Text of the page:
Results: When the small and large groups of dogs were compared, several statistically significant differences were found:

  • The dogs: Small dogs were reported by their owners to be significantly less obedient and significantly more excitable, anxious/fearful, and aggressive than were large dogs. These results confirm those reported by other researchers.
  • The cause? However, contrary to many popular stereotypes about little dogs, it appears that the owners (not the dogs) were an important influencing factor in the expression of these undesirable behaviors……Dorothy, Take Note.
Dorothy and Toto

WHO, ME?

  •  The Owners: The owners of the small dogs were found to be less likely to train their dogs, less likely to play with their dogs, and were also less consistent in their interactions with their dogs.
  • Correlation: Moreover, significant positive correlations were found between frequency of play and interaction, owner  consistency, and better obedience in the small dogs. While not evidence of causation, these correlations do suggest that it is the owners who have more to do with the reputation of little dogs than the dogs themselves.
  • Training methods: This was the first study to compare the types of training methods used by owners of small and large dogs. No glaring differences were found, but small dog owners were found to use punishment (+P) less frequently than large dog owners. However, one should NOT use this result as evidence that “small dogs need to be punished more frequently”, because the study also found that the frequent use of punishment during training was strongly correlated with an increase in aggressive behavior and excitability in both small and large dogs. Interestingly, greater reliance upon punishment during training was also associated with greater anxiety/fear in the small dogs, but not in the large dogs.
  • Study strengths: Two definite strengths of this study were the number of dog owners that were interviewed and the detailed information that was collected. The large number of questions in the survey allowed the use of a statistical method (PCA) that identifies emerging concepts and that can enhance the reliability of results.
  • Study limitations: Limitations are those observed for all volunteer survey studies. A self-selection bias is expected to occur, since people who are more interested in dog-related topics and therefore probably more committed to their dogs are more likely to respond. Second, results reflect owner perceptions rather than objectively measured behavior. Although owner bias must be considered, it is also true that owners know their dog best and that a researcher would be able to obtain only a short snap-shot of each dog’s behavior and habits. Direct observation by researchers would also indisputably reduce the number of owner/dog pairs that could be included in a study of this type – consider the logistics of attempting to interview and observe almost 1300 owner/dog pairs!
  • Small and large dog categories: A final note regards the size categories that were used in this study. Dividing the dogs into two groups of less than 40 lbs (small dogs) and greater than 40 lbs (large dogs), may have missed some of the idiosyncratic dog and owner characteristics that are commonly reported in toy breed dogs, those of the 10 lbs or less variety. I would have found it interesting if results for toy breed dogs, those that conveniently fit on laps and who are often carried rather than walked, had been reported and compared with larger dogs.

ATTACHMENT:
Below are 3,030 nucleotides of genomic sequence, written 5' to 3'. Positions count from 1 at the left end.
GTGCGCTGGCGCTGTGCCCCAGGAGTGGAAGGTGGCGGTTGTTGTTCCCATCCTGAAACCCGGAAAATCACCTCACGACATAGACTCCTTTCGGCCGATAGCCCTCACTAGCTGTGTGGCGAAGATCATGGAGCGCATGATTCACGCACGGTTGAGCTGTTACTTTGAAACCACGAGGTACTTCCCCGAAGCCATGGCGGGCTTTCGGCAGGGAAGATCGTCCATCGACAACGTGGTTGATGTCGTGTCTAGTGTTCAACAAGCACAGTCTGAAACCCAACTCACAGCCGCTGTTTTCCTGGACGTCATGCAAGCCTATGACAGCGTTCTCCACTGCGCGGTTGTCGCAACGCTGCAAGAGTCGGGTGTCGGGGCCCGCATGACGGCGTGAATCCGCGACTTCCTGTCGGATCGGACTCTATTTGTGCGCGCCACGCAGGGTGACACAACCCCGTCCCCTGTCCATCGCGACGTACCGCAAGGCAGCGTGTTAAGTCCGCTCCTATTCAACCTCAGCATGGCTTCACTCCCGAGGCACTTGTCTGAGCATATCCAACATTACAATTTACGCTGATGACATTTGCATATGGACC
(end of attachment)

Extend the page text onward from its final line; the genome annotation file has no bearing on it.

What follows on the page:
Take Away for Dog Folks: 

  • For trainers and behaviorists: This study confirms what many of you already suspect – that small dogs are not inherently little jerks, but rather it is their owners’ inclination to tolerate undesirable behaviors and disinclination to spend time training and exercising their dogs that have lead to Toto’s nefarious reputation (Bad Dorothy). Keep on fighting the good fight – promoting fair, consistent, +R-based training to owners of all dogs, including the wee ones.
  • For owners of the little guys: As with certain other aspects of life, size does not matter. Little dogs, just like their big-boned cousins, require regular training and consistency and they thrive on daily exercise and play. And as this research shows, your dog is less likely to become fearful, anxious, or show aggression when trained using methods that emphasize positive reinforcement than when trained using methods that emphasize punishment.  Get out regularly with your Toto to train, walk and play with him. Oh, and avoid the witch. Rumor has it that she doesn’t like little dogs.

References:

  1. Bennett PC, Rohlf VI, Owner-companion dog interactions: Relationship between demographic variables, potentially problematic behaviours, training engagement and shared activities. Appl Anim Behav Sci 2007; 102:65-84.
  2. Guy NC, Luescher US, Dohoo SE, et al.  A case series of biting dogs: characteristics of the dogs, their behaviour, and their victims. Appl Anim Behav Sci 2001;74:43-57.
  3. Kobelt AJ, Hemsworth PH, Barnett JL, ColemanCG. A survey of dog ownership in suburban Australia—conditions and behaviour problems. Appl Anim Behav Sci 200382:137-148.
  4. Vas J, Topal J, Pech E, Miklosi A. measuring attention deficit and activity in dogs: A new application and validation of a human ADHD questionnaire. Appl Anim Behav Sci 2007; 103:105-117.
  5. Arhant C, Bubna-Littitz H, Bartels A, Futschik A, Troxler J. Behaviour of small and larger dogs; Effects of training methods, inconsistency of owner behavior and level of engagement in activities with the dog. Appl Anim Behav Sci 2010; 123:131-142.